November 6, 2013

The Science of Interest

On Annie Murphy Paul's predictably interesting The Brillant Blog, there are two new posts about interest; about what it is, how it develops and what its consequences are (here and here). I'll try to summarize -and paraphrase, here and there- some of the things she writes but do visit her blog to read more.

Annie writes about the emerging science of interest which shows that, when we are interested, we process information better and deeper, we work harder and persist longer. So, when do we find things interesting? It seems that, in order to be interesting, things must be novel, complex and comprehensible. Once we are interested in something, our interest may autonomously grow and develop further because when we know something about our topic of interest, new information we come across may not fit well with what we know. Because we want to resolve the conflict between what we know and the new information, our interest is sustained.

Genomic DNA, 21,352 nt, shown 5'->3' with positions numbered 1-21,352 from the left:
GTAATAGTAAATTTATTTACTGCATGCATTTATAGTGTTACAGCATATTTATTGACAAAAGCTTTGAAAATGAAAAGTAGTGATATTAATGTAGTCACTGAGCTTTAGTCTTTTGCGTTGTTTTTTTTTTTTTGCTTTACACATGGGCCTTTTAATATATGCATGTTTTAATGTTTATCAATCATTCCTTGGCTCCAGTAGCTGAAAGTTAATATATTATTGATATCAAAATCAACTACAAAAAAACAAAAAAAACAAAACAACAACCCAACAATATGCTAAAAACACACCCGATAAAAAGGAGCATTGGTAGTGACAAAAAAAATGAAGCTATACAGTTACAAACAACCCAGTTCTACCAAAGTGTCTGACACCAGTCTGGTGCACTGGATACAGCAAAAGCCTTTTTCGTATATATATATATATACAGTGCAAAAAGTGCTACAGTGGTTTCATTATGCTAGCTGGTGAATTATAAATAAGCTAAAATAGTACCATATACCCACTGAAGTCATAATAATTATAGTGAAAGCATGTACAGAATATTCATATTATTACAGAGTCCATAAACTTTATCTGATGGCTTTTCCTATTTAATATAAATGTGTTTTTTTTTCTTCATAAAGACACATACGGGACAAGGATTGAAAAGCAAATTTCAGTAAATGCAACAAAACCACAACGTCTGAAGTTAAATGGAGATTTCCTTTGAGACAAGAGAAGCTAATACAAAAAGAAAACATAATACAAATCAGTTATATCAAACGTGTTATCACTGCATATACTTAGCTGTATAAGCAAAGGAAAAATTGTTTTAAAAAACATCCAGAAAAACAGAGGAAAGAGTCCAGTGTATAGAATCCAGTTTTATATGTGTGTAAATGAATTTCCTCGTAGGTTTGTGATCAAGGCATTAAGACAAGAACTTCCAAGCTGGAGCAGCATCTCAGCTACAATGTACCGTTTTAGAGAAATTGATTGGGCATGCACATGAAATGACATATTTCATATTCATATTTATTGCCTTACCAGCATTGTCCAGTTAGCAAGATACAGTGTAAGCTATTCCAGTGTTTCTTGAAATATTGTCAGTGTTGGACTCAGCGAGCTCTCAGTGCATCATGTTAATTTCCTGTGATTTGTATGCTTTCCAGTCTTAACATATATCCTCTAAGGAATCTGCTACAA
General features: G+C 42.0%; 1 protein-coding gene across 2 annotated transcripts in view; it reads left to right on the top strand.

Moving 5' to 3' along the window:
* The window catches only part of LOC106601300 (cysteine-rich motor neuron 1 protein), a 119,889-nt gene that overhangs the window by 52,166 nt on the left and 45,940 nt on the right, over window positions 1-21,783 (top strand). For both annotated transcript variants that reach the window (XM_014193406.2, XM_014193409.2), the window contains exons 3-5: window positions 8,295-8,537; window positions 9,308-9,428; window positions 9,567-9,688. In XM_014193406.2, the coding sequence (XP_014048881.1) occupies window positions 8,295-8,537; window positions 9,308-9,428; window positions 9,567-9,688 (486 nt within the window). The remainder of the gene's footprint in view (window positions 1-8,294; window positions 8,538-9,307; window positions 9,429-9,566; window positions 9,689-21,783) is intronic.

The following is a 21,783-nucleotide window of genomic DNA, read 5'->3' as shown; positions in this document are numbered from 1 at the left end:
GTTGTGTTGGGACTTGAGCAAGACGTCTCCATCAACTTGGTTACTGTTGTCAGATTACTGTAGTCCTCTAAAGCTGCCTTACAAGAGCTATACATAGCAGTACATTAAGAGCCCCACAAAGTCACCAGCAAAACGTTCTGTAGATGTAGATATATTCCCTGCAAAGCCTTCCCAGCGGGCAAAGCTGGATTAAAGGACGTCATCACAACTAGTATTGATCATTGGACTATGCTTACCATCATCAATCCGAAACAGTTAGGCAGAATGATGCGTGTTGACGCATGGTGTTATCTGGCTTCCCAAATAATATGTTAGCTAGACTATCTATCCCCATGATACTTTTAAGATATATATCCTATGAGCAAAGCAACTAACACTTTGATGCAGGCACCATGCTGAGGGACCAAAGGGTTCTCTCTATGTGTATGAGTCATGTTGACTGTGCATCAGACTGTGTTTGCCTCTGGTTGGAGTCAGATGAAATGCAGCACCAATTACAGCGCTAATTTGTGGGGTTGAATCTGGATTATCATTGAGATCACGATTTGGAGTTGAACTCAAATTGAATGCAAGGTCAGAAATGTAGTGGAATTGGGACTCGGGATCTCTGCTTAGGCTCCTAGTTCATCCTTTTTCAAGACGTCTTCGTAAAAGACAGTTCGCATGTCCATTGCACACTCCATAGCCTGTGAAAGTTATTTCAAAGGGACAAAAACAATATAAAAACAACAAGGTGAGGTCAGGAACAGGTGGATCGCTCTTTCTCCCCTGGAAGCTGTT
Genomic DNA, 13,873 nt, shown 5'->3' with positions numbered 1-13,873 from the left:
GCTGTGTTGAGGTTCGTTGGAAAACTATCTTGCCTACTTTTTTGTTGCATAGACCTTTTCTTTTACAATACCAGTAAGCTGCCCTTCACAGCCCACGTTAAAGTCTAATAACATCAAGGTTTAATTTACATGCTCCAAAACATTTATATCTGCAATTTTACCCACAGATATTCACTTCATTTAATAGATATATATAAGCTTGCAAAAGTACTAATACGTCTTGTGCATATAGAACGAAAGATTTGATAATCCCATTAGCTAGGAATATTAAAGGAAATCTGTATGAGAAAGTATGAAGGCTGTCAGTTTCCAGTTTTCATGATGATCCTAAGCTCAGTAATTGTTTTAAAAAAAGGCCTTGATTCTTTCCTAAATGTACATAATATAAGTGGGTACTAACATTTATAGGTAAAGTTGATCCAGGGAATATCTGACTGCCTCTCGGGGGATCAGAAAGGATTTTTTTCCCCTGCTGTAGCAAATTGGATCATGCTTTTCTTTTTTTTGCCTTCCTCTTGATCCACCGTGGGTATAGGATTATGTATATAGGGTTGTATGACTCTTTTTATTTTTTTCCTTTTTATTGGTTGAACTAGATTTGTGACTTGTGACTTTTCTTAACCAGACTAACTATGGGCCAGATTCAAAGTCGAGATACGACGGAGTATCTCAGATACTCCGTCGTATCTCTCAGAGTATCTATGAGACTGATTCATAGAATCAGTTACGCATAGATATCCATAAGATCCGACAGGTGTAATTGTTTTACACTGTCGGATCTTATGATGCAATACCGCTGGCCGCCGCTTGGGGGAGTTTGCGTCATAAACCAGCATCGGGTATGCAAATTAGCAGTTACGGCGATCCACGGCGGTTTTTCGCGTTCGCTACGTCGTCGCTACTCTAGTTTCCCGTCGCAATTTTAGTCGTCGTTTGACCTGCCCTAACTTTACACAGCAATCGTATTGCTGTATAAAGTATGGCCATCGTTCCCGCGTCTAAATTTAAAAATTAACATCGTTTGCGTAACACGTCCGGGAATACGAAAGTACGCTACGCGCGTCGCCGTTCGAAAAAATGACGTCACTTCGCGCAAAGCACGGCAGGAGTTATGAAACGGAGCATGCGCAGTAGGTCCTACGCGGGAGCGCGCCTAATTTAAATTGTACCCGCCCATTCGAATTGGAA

So, how does interest begin? Research suggests that personal interests always begin by some external trigger. These triggers may be spontaneous events (like reading a book or hearing a song) but they may also be more or less deliberately created by parents or teachers. Making things interesting does not work by rewarding children for doing something (much research has shown that this is likely to undermine interest) or by stressing the future utility of the activity. Here are three strategies that do work:
  1. Ask: Instead of giving answers and explaining things, ask questions which focus attention on the gaps in one's knowledge. These information gaps are likely produce curiosity and strengthen interest. 
  2. Show: Demonstrate your own interest for the topic, for example, through casual conversations and hands-on demonstrations.
  3. Support: Support the other person's feelings of competence, provide help, encouragement, process feedback, etc. 

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